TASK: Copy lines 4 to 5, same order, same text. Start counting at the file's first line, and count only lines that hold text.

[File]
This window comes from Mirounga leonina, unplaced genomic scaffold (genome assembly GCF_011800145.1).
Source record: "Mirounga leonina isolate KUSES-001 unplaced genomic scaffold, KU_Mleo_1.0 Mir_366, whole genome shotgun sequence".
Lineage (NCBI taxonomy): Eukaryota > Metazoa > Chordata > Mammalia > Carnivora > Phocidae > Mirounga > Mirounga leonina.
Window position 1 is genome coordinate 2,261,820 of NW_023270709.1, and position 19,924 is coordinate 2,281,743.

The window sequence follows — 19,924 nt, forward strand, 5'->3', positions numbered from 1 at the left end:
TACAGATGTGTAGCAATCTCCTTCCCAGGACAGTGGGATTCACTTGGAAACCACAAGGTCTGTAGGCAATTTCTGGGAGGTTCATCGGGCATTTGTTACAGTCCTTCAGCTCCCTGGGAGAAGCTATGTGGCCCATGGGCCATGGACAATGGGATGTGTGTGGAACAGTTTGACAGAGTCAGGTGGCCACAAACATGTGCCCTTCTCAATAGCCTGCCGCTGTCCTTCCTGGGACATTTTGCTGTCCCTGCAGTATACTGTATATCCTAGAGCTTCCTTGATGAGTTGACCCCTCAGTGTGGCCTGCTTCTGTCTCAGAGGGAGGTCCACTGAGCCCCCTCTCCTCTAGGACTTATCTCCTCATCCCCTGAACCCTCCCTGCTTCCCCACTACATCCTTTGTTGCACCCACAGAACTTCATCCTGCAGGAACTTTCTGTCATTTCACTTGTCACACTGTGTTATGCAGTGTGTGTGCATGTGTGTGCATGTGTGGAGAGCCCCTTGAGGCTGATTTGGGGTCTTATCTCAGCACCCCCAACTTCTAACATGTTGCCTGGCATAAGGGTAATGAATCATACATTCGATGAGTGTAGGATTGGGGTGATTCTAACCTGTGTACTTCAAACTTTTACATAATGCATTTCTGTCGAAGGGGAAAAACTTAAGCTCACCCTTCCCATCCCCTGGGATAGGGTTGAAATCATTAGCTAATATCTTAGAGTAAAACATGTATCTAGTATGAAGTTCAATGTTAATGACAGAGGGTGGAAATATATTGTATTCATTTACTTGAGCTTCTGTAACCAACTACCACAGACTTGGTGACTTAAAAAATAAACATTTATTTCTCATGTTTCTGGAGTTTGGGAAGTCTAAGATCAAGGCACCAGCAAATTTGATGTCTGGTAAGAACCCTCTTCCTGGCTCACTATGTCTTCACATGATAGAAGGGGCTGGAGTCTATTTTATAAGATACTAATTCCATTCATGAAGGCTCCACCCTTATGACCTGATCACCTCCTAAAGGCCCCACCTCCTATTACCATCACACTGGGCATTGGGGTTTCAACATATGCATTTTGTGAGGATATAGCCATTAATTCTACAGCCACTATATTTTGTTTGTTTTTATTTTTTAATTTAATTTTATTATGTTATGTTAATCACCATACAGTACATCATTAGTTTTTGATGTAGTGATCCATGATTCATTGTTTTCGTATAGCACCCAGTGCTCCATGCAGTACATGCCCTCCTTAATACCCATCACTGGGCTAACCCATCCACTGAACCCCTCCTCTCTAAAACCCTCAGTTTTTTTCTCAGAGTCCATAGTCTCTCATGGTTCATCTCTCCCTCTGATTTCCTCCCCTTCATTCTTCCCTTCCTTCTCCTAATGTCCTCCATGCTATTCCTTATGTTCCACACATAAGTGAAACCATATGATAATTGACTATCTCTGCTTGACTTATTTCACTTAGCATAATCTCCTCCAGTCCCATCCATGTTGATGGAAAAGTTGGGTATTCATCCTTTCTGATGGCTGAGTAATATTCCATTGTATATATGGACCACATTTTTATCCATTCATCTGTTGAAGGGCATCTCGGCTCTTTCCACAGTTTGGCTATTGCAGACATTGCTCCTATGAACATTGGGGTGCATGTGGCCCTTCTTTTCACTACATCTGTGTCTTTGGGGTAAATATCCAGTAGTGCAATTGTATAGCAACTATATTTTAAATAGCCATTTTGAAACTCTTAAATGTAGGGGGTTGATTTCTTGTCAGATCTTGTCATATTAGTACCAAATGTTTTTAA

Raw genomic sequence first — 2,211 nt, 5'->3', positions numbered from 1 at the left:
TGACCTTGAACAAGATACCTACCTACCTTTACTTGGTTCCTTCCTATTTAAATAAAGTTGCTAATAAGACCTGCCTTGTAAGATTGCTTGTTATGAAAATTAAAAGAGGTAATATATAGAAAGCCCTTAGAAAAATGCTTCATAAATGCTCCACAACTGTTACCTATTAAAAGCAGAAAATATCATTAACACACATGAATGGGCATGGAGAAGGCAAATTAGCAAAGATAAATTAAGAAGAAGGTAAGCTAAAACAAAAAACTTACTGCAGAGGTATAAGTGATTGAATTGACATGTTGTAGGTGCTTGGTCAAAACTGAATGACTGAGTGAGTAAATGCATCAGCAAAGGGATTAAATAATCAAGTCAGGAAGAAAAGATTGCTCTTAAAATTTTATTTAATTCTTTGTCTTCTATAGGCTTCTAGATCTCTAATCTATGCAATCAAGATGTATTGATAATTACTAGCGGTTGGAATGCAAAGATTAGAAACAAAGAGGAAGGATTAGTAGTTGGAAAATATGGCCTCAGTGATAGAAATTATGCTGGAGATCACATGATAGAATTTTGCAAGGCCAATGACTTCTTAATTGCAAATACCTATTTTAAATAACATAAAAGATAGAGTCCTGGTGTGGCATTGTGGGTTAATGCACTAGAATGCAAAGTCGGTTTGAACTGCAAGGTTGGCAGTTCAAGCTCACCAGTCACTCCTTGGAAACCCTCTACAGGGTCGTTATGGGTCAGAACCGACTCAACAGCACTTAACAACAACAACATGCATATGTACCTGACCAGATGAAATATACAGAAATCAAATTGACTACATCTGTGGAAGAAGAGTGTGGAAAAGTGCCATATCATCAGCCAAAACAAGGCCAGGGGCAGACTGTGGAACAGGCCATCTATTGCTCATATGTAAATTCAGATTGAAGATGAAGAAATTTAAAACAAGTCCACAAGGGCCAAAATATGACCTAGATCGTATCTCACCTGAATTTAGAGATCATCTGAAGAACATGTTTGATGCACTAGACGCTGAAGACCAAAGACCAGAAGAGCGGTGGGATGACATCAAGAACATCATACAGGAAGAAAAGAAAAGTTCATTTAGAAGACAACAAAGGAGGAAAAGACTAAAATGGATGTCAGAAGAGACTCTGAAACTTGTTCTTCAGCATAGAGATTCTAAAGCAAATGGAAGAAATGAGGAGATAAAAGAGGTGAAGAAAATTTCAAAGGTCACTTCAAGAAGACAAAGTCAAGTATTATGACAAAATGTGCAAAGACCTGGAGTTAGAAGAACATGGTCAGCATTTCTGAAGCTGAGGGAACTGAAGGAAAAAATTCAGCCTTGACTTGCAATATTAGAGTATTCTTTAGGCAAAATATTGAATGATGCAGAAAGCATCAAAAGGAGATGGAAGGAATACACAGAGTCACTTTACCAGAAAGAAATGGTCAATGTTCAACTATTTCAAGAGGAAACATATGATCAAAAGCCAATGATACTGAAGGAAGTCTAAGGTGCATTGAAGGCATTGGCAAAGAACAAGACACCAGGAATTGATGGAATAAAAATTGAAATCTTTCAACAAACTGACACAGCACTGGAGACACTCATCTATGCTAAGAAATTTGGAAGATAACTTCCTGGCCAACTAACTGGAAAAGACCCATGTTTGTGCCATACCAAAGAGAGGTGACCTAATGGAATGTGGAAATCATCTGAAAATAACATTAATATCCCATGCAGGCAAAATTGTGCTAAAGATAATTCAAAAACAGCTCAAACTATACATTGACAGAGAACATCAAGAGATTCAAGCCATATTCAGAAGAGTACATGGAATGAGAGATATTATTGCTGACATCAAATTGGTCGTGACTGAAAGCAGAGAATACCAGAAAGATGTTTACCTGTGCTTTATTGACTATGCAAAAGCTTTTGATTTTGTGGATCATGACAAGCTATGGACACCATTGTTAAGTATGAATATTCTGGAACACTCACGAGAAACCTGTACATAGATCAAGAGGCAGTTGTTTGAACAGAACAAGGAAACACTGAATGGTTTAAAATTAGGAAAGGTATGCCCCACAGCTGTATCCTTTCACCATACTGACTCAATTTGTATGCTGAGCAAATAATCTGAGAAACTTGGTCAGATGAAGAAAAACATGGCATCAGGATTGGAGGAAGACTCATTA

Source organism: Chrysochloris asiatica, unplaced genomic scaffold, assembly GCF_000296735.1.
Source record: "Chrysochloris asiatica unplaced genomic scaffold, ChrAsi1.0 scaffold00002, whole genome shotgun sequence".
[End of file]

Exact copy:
Window position 1 is genome coordinate 2,261,820 of NW_023270709.1, and position 19,924 is coordinate 2,281,743.

The window sequence follows — 19,924 nt, forward strand, 5'->3', positions numbered from 1 at the left end: